I had a special request of Larry LaRue when we asked him to come down from the sports department to the news end of the newsroom and be a local columnist.
“Bring more humanity to the paper,” I said.
A local newspaper as focused as this one on hard news runs the risk of being overly serious, overly intense and overly focused on keeping track of public figures. Those are all important, but so are simple, sweet stories about regular people doing sometimes extraordinary things.
Larry introduced us to dozens of them over the past few years.
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Next week is Larry’s last at The News Tribune, as he moves on to the next chapter in his life. He leaves having set an expectation among our readers that we will regularly share those very human stories.
He also leaves a wonderful legacy as our Seattle Mariners beat writer for more than two decades before becoming a columnist.
Larry came to the TNT in 1988 having covered the Los Angeles Angels, Lakers and Rams for the Long Beach Press-Telegram. TNT managing editor Dale Phelps worked closely with him as the senior sports editor here for years.
Like many others, Phelps refers to LaRue as “Lash,” a nickname taken from the Western movie actor of the 1940s and ’50s.
“Lash’s first season covering the Mariners was the club’s 12th,” Phelps shared with me. “The team had not recorded a winning record in its existence and wouldn’t until 1991.
“His time coincided with the rise of the team from a league doormat playing in a dreary and nearly empty indoor stadium into a competitive franchise capable of filling a state-of-the-art ballpark.
“He covered the epic 1995 season that saw the Mariners rally from 13 games back in the standings in early August to earn their first postseason berth. He also covered the historic 2001 season in which the Mariners won a major league record-tying 116 games.
“Along the way he wrote hundreds of game stories, features, news stories, tweets and blog posts about the team. He received multiple awards from the Associated Press Sports Editors, including top game story in the 2009 contest for the 100,000-250,000 circulation category.
“He also was an important figure in The News Tribune becoming a sports section worthy of national recognition. The management here decided in the mid-’80s to make sports a priority. Lash was part of a wave of talent brought on board to compete against the Seattle papers and establish us as ‘the best sports section in the Northwest.’
“That last part is probably as big as anything he’s done here. The man and the moment lined up perfectly.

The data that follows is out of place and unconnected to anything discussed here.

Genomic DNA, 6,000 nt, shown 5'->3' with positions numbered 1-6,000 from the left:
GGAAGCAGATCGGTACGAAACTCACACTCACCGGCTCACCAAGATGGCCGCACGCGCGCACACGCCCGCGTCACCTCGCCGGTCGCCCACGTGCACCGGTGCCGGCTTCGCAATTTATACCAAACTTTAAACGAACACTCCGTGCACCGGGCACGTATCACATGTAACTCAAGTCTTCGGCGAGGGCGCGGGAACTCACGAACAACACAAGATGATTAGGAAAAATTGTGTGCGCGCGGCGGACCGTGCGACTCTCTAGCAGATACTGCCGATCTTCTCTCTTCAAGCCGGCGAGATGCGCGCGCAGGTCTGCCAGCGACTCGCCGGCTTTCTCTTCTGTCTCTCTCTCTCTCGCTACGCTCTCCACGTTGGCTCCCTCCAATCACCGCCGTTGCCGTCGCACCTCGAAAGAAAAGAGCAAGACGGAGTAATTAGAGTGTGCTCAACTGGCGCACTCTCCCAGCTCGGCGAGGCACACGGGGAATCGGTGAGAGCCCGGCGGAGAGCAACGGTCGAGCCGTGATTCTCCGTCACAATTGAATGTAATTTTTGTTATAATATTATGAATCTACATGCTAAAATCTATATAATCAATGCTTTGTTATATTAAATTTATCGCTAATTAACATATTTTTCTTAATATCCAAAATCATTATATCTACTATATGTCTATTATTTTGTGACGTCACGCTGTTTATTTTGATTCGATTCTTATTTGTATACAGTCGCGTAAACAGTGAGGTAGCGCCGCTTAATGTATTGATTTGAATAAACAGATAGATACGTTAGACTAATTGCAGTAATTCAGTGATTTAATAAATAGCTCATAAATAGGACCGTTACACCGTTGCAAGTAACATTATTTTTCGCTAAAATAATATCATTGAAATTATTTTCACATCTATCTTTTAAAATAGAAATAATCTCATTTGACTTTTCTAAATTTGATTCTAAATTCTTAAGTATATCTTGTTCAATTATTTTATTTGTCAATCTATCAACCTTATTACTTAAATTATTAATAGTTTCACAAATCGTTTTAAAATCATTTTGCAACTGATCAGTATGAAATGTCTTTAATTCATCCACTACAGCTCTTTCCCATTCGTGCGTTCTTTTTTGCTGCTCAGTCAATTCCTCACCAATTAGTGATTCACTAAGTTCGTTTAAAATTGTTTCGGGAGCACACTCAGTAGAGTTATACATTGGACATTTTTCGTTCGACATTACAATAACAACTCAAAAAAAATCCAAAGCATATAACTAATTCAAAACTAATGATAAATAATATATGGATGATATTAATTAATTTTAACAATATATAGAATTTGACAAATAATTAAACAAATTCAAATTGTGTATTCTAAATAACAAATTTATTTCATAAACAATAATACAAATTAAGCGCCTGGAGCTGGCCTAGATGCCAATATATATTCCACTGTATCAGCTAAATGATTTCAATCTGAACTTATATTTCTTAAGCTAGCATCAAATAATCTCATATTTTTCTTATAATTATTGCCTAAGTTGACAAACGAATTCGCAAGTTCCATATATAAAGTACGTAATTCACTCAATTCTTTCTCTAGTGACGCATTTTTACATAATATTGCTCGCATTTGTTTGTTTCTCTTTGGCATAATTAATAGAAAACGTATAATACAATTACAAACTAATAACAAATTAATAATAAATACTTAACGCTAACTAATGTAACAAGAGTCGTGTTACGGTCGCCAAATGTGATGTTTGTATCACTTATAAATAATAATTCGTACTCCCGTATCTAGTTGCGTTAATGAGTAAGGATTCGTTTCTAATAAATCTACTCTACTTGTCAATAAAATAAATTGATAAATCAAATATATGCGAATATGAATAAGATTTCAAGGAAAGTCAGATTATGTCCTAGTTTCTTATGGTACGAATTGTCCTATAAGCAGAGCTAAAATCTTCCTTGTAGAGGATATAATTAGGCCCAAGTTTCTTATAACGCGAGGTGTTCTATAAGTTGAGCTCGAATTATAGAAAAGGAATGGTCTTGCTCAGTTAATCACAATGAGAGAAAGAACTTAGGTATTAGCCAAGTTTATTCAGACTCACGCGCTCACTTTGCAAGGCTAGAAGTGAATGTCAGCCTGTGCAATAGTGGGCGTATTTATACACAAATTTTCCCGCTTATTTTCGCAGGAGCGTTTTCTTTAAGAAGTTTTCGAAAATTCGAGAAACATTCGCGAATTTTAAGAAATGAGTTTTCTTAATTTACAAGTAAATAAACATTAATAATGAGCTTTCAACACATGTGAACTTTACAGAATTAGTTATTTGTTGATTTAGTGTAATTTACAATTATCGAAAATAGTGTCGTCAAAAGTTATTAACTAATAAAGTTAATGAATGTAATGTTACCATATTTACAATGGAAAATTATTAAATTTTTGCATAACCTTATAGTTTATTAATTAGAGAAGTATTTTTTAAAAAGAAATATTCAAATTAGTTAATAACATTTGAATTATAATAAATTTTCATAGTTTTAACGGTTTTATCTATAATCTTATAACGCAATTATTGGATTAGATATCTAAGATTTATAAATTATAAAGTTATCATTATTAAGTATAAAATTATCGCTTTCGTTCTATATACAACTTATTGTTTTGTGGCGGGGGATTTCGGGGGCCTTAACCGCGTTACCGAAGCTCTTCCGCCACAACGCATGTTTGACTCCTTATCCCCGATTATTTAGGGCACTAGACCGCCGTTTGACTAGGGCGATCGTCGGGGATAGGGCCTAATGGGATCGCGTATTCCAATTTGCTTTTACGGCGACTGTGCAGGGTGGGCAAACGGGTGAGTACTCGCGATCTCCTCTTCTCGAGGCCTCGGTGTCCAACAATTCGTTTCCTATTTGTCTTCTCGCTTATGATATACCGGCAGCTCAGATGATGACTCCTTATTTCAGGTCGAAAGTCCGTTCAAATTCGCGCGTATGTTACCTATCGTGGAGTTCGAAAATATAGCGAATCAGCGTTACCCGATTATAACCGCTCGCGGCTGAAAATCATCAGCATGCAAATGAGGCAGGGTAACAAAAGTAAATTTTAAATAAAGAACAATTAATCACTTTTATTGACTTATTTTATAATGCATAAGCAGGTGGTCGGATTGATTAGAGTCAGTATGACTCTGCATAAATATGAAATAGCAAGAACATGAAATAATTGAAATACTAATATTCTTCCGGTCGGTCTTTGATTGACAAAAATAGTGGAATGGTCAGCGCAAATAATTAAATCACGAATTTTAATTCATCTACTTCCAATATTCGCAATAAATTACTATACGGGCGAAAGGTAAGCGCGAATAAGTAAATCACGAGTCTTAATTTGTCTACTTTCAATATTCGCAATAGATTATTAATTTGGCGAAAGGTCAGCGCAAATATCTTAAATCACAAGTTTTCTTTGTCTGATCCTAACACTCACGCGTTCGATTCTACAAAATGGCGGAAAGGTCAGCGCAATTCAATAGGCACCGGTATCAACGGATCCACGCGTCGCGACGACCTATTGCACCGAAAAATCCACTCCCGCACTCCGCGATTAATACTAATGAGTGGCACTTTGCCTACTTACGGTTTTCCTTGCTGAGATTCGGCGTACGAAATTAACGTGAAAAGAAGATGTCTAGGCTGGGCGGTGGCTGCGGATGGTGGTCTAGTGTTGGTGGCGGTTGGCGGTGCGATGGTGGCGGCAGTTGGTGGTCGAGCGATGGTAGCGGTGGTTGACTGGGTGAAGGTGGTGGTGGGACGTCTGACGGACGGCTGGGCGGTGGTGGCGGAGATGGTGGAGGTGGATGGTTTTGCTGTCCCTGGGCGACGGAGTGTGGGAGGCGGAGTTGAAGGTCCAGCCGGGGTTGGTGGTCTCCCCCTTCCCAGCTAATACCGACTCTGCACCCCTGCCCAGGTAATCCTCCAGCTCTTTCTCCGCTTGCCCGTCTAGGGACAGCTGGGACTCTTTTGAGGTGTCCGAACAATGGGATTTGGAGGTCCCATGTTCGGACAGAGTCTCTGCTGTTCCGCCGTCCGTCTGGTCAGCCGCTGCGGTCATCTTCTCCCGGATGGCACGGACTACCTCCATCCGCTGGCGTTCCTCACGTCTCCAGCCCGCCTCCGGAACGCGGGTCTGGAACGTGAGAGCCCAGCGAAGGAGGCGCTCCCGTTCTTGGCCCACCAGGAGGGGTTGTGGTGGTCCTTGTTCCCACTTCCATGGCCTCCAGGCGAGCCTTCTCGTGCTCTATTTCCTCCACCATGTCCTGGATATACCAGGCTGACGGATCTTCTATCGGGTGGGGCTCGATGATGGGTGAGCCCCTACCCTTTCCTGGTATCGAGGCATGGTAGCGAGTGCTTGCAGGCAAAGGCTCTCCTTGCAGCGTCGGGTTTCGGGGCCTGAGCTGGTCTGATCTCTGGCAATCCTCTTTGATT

“A generation of fans got started following the Mariners through his words in The News Tribune, and he and the paper gained a national reputation for excellence in sports journalism.
“If we were to start a Hall of Fame for the newsroom, he’d have to be in it.”
Thank you, Larry, for your significant contribution as a storyteller on both ends of the newsroom.
HOW DOROTHY STOLE PAGE 2
You gotta watch that woman.
Several weeks ago, in writing about upcoming changes to the paper, I noted that Page 2A would become the home each day for our local columnists.
Dorothy Wilhelm, our delightful once-a-month Sunday columnist, normally appears inside our local news section. She read my column and wrote me, leading to this email back and forth.
Dorothy: “After 25 years, nobody is more local than I am ... so I just want to let you know that I’d be really happy to be included in plans for this coveted spot.
Me: “Thank you, Dorothy. For now, I’m the guy on Page 2 on Sundays, but let me think about that.”
Dorothy: “Oh, shame on me. What was I thinking?”
I kept thinking about it. Dorothy would be great on Page 2A the first Sunday of each month. And that might have fringe benefits for me (a week off every month).
I wrote her days before her inaugural appearance two weeks ago: “On Sunday, you’re the Page 2 girl. I’m proud to share my space with you.”
Dorothy: “Thank you. I’ll try to make you proud — and I’ll try not die anytime soon so you can enjoy plenty of days off. ... I’m proud to be shared with.”
She offered to have a full-length picture taken, a la the new style, and sent me one she had at the ready. In it, she looks glamorous.
Dorothy: “You’ve got to admit, for 82 this is not bad.”
Me: “I wanna grow up to be you. :)”
TNT 2016 CALENDARS
Hopefully it spilled out onto your counter on Thursday. That’s the day home delivery subscribers to the TNT received our annual photo calendar inside their regular newspaper.
This year’s edition includes photographs taken throughout the year by our staff photographers, many of them really cute pictures of kids from across our coverage area.
If you like to buy another 2016 calendar (they make nice Christmas gifts), they are available in our lobby for $5 each.